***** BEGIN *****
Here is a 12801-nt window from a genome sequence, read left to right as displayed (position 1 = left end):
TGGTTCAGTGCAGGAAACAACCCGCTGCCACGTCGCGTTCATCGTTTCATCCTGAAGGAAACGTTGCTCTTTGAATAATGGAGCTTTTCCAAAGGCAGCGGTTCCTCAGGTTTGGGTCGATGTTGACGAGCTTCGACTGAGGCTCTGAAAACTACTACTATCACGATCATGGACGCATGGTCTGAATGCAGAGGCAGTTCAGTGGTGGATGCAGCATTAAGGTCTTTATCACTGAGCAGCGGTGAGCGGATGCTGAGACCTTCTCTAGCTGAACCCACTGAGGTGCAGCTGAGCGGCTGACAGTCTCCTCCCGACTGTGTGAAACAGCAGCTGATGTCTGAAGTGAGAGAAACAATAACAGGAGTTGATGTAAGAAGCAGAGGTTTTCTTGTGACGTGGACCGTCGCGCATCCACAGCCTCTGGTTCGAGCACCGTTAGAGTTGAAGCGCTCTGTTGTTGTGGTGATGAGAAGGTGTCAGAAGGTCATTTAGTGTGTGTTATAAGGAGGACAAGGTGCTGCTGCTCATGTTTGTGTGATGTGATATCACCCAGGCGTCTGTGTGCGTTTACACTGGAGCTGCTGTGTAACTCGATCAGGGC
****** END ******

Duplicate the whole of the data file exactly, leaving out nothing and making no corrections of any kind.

Here is a 12801-nt window from a genome sequence, read left to right as displayed (position 1 = left end):
TGGTTCAGTGCAGGAAACAACCCGCTGCCACGTCGCGTTCATCGTTTCATCCTGAAGGAAACGTTGCTCTTTGAATAATGGAGCTTTTCCAAAGGCAGCGGTTCCTCAGGTTTGGGTCGATGTTGACGAGCTTCGACTGAGGCTCTGAAAACTACTACTATCACGATCATGGACGCATGGTCTGAATGCAGAGGCAGTTCAGTGGTGGATGCAGCATTAAGGTCTTTATCACTGAGCAGCGGTGAGCGGATGCTGAGACCTTCTCTAGCTGAACCCACTGAGGTGCAGCTGAGCGGCTGACAGTCTCCTCCCGACTGTGTGAAACAGCAGCTGATGTCTGAAGTGAGAGAAACAATAACAGGAGTTGATGTAAGAAGCAGAGGTTTTCTTGTGACGTGGACCGTCGCGCATCCACAGCCTCTGGTTCGAGCACCGTTAGAGTTGAAGCGCTCTGTTGTTGTGGTGATGAGAAGGTGTCAGAAGGTCATTTAGTGTGTGTTATAAGGAGGACAAGGTGCTGCTGCTCATGTTTGTGTGATGTGATATCACCCAGGCGTCTGTGTGCGTTTACACTGGAGCTGCTGTGTAACTCGATCAGGGC